6 - all round design

After few chapters of thesis writing, I still had to manage big problems about the user interaction. I spent a weekend with my friend Francesco Saccone who is an automation engineer, trying to figure out how to develop it further than I could do by myself. After few days of pessimism with a deadline in four days, two great ideas came to my mind. One was to have a rounded surface instead of a rectangular one, splitting the surface in two areas: lateral and central. In the lateral one there are the primitive colours and in the central one the users can literally and physically mix themselves to get the derivative. In anytime they could go back and be on their own. The other one was to use all the surface, because in any time they could move salt wherever, whithout having any no-use areas. I previously thought it was my lack of knowledge about openCV. Then I realised the design was wrong, or better poor designed. I was missing how the game could start, continue and possibly finish. Also, without defining the colour splitting and mixing, which is a matter of science, not a random experience.

7 - Product and code

Once again I needed to build both the structure and some simple code in order to verify what only my ideas were about. After two years at IUAV University, I was lucky enough to manage pretty well most of the tools in the wood lab, so I made it by myself. Meanwhile on the code, there were three challenges: identify and colour the lateral areas, to track the missing salt on that surface, to generate the derivate colour. It was very complex also because the endless changes of room light. Here Daniele Muscella was of essential help.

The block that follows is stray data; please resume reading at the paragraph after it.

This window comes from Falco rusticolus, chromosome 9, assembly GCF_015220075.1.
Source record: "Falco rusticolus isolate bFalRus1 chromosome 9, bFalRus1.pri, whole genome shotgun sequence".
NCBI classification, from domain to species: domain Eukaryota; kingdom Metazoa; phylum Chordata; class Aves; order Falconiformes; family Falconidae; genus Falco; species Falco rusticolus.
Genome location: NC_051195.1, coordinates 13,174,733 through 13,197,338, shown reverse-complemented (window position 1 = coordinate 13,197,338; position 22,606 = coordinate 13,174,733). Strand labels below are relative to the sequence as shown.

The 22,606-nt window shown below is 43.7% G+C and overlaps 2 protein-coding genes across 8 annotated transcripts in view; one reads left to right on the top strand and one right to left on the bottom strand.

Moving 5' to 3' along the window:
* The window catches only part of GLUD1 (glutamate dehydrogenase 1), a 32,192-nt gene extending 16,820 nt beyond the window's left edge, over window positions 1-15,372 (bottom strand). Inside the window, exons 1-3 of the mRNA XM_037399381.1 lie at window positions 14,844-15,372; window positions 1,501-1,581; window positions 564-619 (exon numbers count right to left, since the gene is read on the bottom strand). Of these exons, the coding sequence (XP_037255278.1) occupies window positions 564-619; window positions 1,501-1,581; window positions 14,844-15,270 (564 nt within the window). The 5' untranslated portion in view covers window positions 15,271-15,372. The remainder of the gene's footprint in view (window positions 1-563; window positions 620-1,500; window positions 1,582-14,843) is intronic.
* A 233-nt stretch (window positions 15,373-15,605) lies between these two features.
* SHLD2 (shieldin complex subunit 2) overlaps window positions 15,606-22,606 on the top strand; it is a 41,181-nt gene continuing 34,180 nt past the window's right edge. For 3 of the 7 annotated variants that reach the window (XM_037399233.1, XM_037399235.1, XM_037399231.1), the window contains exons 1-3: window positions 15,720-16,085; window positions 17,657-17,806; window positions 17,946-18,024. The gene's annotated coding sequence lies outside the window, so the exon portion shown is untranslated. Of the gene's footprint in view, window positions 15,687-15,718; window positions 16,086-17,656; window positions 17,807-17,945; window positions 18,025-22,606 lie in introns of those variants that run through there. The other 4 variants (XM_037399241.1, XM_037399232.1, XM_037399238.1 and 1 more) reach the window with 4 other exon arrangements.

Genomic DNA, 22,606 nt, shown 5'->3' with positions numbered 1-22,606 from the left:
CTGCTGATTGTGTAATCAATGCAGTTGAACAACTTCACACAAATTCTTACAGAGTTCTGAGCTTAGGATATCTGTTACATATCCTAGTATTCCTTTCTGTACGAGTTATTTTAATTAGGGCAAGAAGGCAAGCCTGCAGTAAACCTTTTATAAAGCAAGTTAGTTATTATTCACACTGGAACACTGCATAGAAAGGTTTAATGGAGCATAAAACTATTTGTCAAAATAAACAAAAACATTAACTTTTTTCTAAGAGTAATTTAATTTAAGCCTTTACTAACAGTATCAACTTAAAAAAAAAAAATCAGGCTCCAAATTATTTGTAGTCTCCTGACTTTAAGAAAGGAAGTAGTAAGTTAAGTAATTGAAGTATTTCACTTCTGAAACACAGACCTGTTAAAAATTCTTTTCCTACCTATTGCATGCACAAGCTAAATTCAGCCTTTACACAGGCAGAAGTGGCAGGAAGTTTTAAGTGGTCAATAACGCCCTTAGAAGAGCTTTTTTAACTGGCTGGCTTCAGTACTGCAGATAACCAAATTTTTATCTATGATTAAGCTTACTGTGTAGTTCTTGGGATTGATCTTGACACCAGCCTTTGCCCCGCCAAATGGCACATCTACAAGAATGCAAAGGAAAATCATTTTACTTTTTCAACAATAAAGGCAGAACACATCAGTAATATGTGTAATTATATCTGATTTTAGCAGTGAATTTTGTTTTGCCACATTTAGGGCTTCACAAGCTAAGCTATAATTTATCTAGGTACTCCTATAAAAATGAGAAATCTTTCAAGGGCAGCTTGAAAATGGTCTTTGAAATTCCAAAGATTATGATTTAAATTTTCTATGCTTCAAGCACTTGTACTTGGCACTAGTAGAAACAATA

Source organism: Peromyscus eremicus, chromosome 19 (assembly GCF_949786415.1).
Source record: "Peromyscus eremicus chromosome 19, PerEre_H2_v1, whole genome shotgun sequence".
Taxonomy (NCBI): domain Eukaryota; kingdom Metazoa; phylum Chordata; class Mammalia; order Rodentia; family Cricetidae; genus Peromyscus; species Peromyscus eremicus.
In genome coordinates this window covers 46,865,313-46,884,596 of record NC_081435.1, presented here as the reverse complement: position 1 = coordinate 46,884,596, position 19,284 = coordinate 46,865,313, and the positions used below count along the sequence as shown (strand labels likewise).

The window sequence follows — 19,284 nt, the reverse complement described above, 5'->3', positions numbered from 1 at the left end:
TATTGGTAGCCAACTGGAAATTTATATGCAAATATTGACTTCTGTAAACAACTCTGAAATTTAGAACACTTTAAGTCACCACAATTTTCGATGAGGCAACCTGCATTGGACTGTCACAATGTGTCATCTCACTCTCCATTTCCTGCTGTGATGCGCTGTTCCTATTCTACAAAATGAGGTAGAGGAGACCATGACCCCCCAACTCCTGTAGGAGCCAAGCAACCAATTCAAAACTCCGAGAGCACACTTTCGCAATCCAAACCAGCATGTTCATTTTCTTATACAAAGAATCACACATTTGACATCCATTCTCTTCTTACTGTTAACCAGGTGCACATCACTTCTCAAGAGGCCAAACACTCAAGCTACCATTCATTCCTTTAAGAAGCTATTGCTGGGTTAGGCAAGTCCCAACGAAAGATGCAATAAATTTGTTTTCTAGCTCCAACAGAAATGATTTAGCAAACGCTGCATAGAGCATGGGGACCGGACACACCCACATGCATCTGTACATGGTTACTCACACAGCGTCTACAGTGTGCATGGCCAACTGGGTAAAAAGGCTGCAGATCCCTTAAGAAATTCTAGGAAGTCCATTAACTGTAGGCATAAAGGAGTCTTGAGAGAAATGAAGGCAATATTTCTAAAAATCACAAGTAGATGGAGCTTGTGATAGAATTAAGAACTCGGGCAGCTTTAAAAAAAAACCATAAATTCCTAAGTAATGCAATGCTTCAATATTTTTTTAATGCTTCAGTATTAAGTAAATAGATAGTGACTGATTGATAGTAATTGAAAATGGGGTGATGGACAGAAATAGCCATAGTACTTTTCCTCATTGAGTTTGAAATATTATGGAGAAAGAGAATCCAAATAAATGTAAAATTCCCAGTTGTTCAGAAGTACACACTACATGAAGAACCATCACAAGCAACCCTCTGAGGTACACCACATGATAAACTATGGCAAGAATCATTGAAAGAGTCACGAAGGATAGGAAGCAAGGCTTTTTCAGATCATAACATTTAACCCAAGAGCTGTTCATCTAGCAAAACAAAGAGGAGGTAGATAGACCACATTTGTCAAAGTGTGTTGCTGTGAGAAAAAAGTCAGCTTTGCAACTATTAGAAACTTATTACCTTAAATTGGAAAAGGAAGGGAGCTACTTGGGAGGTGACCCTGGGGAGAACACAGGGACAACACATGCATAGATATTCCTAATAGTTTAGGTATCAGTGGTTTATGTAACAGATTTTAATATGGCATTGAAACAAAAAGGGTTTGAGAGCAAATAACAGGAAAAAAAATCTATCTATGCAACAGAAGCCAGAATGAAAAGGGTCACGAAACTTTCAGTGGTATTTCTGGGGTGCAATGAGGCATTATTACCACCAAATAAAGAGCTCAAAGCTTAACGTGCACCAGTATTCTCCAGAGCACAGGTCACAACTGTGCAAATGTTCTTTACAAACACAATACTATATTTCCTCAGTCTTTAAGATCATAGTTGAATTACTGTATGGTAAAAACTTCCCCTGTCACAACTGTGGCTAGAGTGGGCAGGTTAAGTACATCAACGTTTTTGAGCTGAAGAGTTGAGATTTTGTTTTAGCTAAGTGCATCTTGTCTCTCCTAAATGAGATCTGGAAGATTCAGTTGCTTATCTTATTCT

8 - User testing

A step behind this one, I only was going by guessing. As I started showing the table to some children, I got incredibly happy about their reaction. Those moments were full of insights and satisfaction. I used to play few tricks, showed in the second video, and they were able to already have expectations after few minutes of use. This meant it was easy to understand. Of course it was a mockup and some features were not developed.

9 - Thesis Presentation

Team Building

After two months of my thesis presentation, I got an email from Genoa Science Festival saying that someone of the staff would have been calling me shortly. This was Francesca Messina, from National Research Centre (CNR). I was extremely surprised and pleased because I didn't expect it. The main point was to deliver a product, not a prototype. Then I started asking to few friends willing to face the challenge with me. In a very informal way, I met Emanuele Libralato, software engineer based in Venice.


  • Achille della Grazia
  • mail


  • Arch. Cristina Boeri
  • Milan Polytechnic University
  • Prof. Davide Rocchesso
  • Venice IUAV University


  • IUAV
  • CNR


  • Rome
  • Faculty of Engineering
  • National Colour Conference
  • Venice
  • Telecom Italia Future Centre
  • European Researcher's Night
  • Genoa
  • Palazzo Spinola
  • National Festival of Science




  • Francesco Saccone, Luca Mancini, Daniele Muscella, Matteo Moretti, Igor Azteni, Maura Riva, Giorgia Setti


The kickstart came from EPSON, thanks to Carla Conca and team, VP Projections. Meanwhile I had the support from a very good friend of mine, Salvatore Santaniello, specialised in Graphics and Illustration. Beside his very young age, he already was talent enough to have an extensive and professional design experience in all media, including for kids.

Institutional patronage

The tricky part was to make sure people could get what the project was about. We ended up being asked to exhibit also in Venice, along the European Researcher's Night. Beside the IUAV, we were glad to have Cristina Boeri onboard, architect and colour design specialist inside the Indaco Lab, Milan Polytechnic. Pigmento was also guided by the CNR, National Resercher Center, with our reference Francesca Messina, member of the Genoa Science Festival.

Technical development

Processing with the supported OpenCV library were not enough for the computational challenge. Because of prototyping reason, I didn't manage to develop the most complex features, for example different blob filling in the central area. The best candidate now was OpenFrameworks, an open source C++ toolkit with the complete version of OpenCV and OpenGL. Also the setup was now changing with the new devices: the EPSON videoprojector and a professional unibrain camera, combined with a grandangular optics because of the short distance.